By Jeffrey Bridgman
As any college student knows, the price of textbooks is absurd. One semester, my entire scholarship just barely covered the cost of my books! It’s not uncommon for one book to cost over $100. Sometimes they cover multiple classes – such as Physics I and II – but that doesn’t help much if the professor changes editions on you between semesters. Even when you are able to sell books back, what you get back is a pittance, compared to what you spent. There are some books that you might not want to sell back, like those you want to keep for reference. Here are some resources and ideas on how to save money on money-hungry college textbooks.
• Price check: The quickest way to save money is to look around to make sure you’re getting the best deal. Check multiple places like, the campus bookstore, used bookstores in the communities, off-campus textbook stores – for instance, at my university there’s one right across the street from the campus. Don’t wait. You should start looking early, because used textbooks disappear fast.
• Check online: Don’t forget you can also get used textbooks online. If you find out what textbooks are required for your classes, you can use their ISBN number to search and make sure you have the right textbook. The ISBN number is a unique number used to identify books, which is usually printed on the back or inside the front cover. I usually check half.com or amazon.com. E-books might also be an option. One of my classes had us buy the e-book, which was $100 cheaper that the print edition. It had the added advantage of being searchable!
• Rentals: Renting textbooks is an increasing popular option. The campus bookstore may have a rental program; if not there are some online options. I tried using chegg.com this last semester.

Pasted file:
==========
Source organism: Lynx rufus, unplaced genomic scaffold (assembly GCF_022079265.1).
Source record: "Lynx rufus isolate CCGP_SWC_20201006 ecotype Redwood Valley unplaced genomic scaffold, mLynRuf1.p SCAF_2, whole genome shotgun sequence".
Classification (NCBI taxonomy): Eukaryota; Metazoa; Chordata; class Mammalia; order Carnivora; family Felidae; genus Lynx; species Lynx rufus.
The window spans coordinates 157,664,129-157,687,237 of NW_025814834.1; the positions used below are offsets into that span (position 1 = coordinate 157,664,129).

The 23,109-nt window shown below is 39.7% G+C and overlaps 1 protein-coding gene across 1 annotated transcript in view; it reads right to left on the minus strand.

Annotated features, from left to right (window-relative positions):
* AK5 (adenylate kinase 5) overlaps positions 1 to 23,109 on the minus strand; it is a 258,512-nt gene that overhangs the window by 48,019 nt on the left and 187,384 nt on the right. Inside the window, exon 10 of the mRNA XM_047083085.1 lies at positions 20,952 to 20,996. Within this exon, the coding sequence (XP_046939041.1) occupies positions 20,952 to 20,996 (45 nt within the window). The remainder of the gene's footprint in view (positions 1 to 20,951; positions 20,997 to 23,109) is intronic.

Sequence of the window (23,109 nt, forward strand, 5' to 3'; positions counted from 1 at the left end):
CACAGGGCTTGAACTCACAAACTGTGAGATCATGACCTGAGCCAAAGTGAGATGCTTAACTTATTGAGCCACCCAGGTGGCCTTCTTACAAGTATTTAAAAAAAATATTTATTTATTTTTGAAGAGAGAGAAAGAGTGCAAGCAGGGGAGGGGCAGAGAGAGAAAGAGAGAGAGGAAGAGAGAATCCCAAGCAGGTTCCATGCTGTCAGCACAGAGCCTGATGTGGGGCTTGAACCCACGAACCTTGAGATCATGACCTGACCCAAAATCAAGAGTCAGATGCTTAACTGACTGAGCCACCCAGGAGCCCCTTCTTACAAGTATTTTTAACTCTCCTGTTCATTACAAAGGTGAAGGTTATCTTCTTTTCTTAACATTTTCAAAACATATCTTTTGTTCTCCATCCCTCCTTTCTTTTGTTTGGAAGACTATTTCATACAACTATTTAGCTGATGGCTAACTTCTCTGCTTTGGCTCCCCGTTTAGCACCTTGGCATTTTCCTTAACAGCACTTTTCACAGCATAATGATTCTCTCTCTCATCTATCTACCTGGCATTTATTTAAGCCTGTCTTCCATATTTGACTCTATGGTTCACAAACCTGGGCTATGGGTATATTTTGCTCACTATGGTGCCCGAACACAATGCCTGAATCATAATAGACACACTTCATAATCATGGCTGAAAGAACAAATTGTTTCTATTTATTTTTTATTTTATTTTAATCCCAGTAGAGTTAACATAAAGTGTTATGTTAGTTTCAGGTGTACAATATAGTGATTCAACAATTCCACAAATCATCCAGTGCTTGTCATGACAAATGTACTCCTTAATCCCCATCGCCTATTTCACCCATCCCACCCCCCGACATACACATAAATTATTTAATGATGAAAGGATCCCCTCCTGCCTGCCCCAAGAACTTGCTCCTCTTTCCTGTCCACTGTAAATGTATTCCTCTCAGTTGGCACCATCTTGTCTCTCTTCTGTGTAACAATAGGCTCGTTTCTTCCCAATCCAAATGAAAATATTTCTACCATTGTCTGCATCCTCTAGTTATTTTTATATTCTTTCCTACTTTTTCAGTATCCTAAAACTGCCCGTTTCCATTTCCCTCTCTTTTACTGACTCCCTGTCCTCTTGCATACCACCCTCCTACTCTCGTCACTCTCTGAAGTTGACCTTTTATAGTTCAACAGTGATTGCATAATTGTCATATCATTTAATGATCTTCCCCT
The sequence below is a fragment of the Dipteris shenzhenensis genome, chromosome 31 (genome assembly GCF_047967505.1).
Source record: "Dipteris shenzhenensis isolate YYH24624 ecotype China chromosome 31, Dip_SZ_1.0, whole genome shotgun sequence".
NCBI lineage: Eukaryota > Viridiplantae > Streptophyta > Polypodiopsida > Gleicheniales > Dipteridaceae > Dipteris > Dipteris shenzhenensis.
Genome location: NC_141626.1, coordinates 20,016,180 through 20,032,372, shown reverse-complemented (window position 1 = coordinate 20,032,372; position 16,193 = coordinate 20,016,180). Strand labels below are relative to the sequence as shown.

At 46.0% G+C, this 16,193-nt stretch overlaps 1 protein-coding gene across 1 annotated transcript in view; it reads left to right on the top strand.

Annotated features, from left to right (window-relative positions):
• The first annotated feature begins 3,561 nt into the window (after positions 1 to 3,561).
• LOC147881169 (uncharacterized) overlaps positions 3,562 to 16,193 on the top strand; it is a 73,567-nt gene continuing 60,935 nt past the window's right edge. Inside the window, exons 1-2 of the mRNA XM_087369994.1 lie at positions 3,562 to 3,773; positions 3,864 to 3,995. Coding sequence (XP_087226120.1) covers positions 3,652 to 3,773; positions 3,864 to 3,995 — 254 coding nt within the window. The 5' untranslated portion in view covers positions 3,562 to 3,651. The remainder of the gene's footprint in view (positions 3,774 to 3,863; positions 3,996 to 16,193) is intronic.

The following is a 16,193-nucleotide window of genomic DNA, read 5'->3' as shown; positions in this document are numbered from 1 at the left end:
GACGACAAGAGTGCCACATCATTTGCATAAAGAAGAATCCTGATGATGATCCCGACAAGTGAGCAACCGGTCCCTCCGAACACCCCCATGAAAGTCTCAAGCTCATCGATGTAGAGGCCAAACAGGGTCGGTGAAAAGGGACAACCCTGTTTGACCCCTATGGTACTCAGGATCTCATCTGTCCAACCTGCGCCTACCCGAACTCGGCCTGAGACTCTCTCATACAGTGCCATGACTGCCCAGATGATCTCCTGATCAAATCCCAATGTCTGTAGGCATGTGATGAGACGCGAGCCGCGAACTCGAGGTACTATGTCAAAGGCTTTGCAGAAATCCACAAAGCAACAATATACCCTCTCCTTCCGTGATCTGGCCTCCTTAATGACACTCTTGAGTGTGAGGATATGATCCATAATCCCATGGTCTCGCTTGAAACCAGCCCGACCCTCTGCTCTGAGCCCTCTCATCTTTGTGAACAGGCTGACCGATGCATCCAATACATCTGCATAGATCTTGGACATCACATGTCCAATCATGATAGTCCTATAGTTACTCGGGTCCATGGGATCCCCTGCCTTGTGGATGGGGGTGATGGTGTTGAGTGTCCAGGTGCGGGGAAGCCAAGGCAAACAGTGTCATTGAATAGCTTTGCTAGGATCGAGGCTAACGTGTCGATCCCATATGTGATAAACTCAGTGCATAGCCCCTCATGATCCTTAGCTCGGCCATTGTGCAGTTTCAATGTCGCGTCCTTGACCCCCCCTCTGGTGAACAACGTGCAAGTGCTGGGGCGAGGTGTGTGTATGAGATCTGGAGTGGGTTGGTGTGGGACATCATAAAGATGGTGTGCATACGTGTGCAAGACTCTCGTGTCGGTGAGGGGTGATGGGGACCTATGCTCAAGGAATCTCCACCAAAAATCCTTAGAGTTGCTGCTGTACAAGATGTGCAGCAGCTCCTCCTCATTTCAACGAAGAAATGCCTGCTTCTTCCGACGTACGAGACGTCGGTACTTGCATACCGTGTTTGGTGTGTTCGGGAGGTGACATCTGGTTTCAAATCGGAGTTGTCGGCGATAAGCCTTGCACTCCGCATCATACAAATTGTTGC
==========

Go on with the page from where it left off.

Here’s how the process works with online rental books. First, you order your textbook online, and then when you receive it, make sure you keep the box. After you are through with the book, you go back online and print off a shipping label, tape it onto the box, and drop off the box at UPS. It’s a simple and cheap option for textbooks.
• Buy old versions: Depending on the class, the professor may be happy to let you use an older edition. If necessary you can compare with the newer version to see if there are any differences. Or, if you really want to keep the textbook as a reference, consider selling back the new edition and buying a used copy of an older edition online as a reference. Once a new edition comes out, the older edition is almost worthless, so you can definitely find a cheap copy to hold onto and save yourself some bucks.
• Book-pooling: Another option is to “book-pool”. If you can share the same car, why not the same textbook? If you are taking a class with a friend, you may be able to buy one book and share the cost. Of course, this may require some additional planning and communication to make sure you both get your assignments done on time, but it can be well worth it.